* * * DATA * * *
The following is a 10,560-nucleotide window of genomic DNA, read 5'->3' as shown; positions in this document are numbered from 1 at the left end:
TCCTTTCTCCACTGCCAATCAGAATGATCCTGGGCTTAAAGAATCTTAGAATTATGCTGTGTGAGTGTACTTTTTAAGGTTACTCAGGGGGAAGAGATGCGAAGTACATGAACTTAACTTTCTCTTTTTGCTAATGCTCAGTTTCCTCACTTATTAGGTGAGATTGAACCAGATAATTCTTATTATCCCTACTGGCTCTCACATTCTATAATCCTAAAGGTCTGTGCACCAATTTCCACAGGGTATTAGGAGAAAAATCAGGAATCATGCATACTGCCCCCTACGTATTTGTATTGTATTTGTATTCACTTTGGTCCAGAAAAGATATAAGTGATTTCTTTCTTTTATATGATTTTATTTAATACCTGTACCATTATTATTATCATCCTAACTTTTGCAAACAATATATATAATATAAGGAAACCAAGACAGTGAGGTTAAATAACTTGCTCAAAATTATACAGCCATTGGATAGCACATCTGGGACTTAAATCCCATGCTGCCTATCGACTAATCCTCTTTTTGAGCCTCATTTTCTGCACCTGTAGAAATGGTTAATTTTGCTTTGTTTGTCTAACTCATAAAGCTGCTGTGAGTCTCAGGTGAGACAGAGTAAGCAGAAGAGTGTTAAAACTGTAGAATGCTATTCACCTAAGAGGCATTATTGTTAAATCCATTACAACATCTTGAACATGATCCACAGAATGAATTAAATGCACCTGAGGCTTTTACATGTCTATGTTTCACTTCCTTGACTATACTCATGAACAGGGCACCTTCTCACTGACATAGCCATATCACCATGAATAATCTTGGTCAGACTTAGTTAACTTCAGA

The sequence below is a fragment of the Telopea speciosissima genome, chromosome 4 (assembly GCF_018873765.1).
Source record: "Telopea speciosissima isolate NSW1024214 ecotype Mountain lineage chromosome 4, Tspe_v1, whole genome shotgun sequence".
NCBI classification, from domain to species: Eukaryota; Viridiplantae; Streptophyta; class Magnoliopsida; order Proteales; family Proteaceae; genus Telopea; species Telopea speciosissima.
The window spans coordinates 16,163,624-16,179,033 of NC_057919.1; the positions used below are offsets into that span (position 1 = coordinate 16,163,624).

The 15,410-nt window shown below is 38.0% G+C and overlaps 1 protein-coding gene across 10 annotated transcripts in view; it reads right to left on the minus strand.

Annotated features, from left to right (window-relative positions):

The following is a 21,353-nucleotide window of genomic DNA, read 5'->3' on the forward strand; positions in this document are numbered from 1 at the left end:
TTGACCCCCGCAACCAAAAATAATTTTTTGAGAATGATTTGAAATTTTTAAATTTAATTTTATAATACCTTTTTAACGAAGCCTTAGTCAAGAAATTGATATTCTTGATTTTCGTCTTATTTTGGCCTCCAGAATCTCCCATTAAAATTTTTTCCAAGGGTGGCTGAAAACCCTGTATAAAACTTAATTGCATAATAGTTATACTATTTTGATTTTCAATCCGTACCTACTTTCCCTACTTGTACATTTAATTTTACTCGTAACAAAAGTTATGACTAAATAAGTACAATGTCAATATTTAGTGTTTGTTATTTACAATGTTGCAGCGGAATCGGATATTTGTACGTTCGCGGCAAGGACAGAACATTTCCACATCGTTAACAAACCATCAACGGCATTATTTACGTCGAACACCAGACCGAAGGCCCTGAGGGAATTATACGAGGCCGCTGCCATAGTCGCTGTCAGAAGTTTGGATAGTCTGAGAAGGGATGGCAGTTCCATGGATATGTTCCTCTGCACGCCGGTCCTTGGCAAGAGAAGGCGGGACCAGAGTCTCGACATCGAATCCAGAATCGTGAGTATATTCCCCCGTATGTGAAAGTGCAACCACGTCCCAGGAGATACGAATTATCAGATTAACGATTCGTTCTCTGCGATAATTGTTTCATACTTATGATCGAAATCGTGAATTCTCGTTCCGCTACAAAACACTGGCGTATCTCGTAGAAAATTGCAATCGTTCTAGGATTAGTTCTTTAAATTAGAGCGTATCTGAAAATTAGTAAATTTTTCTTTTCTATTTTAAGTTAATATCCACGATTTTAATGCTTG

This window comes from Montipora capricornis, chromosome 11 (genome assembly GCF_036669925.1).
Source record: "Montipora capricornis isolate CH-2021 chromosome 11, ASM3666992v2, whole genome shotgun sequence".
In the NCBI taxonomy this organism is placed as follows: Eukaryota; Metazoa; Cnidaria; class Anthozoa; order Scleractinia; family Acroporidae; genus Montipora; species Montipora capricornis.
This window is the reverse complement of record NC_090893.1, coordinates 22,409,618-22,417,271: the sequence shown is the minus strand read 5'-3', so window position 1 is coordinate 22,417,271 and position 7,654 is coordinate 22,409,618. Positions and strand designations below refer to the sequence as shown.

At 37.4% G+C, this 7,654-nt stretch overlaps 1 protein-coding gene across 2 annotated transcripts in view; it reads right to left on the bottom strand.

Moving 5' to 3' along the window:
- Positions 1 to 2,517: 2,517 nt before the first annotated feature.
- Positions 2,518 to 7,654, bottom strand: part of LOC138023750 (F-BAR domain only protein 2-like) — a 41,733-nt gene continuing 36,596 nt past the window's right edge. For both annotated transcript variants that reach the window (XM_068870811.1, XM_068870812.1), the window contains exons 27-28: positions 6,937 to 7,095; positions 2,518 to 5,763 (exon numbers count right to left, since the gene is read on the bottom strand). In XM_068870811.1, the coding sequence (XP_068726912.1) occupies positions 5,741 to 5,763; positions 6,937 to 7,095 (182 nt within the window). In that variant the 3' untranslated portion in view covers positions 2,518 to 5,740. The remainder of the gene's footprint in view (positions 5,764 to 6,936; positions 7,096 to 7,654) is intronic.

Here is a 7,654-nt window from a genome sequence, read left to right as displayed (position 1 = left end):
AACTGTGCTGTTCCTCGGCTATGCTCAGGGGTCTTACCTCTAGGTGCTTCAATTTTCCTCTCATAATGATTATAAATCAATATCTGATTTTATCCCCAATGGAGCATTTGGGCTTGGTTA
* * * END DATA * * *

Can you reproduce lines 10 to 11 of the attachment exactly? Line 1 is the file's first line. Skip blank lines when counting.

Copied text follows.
TTGACCCCCGCAACCAAAAATAATTTTTTGAGAATGATTTGAAATTTTTAAATTTAATTTTATAATACCTTTTTAACGAAGCCTTAGTCAAGAAATTGATATTCTTGATTTTCGTCTTATTTTGGCCTCCAGAATCTCCCATTAAAATTTTTTCCAAGGGTGGCTGAAAACCCTGTATAAAACTTAATTGCATAATAGTTATACTATTTTGATTTTCAATCCGTACCTACTTTCCCTACTTGTACATTTAATTTTACTCGTAACAAAAGTTATGACTAAATAAGTACAATGTCAATATTTAGTGTTTGTTATTTACAATGTTGCAGCGGAATCGGATATTTGTACGTTCGCGGCAAGGACAGAACATTTCCACATCGTTAACAAACCATCAACGGCATTATTTACGTCGAACACCAGACCGAAGGCCCTGAGGGAATTATACGAGGCCGCTGCCATAGTCGCTGTCAGAAGTTTGGATAGTCTGAGAAGGGATGGCAGTTCCATGGATATGTTCCTCTGCACGCCGGTCCTTGGCAAGAGAAGGCGGGACCAGAGTCTCGACATCGAATCCAGAATCGTGAGTATATTCCCCCGTATGTGAAAGTGCAACCACGTCCCAGGAGATACGAATTATCAGATTAACGATTCGTTCTCTGCGATAATTGTTTCATACTTATGATCGAAATCGTGAATTCTCGTTCCGCTACAAAACACTGGCGTATCTCGTAGAAAATTGCAATCGTTCTAGGATTAGTTCTTTAAATTAGAGCGTATCTGAAAATTAGTAAATTTTTCTTTTCTATTTTAAGTTAATATCCACGATTTTAATGCTTG

This window comes from Montipora capricornis, chromosome 11 (genome assembly GCF_036669925.1).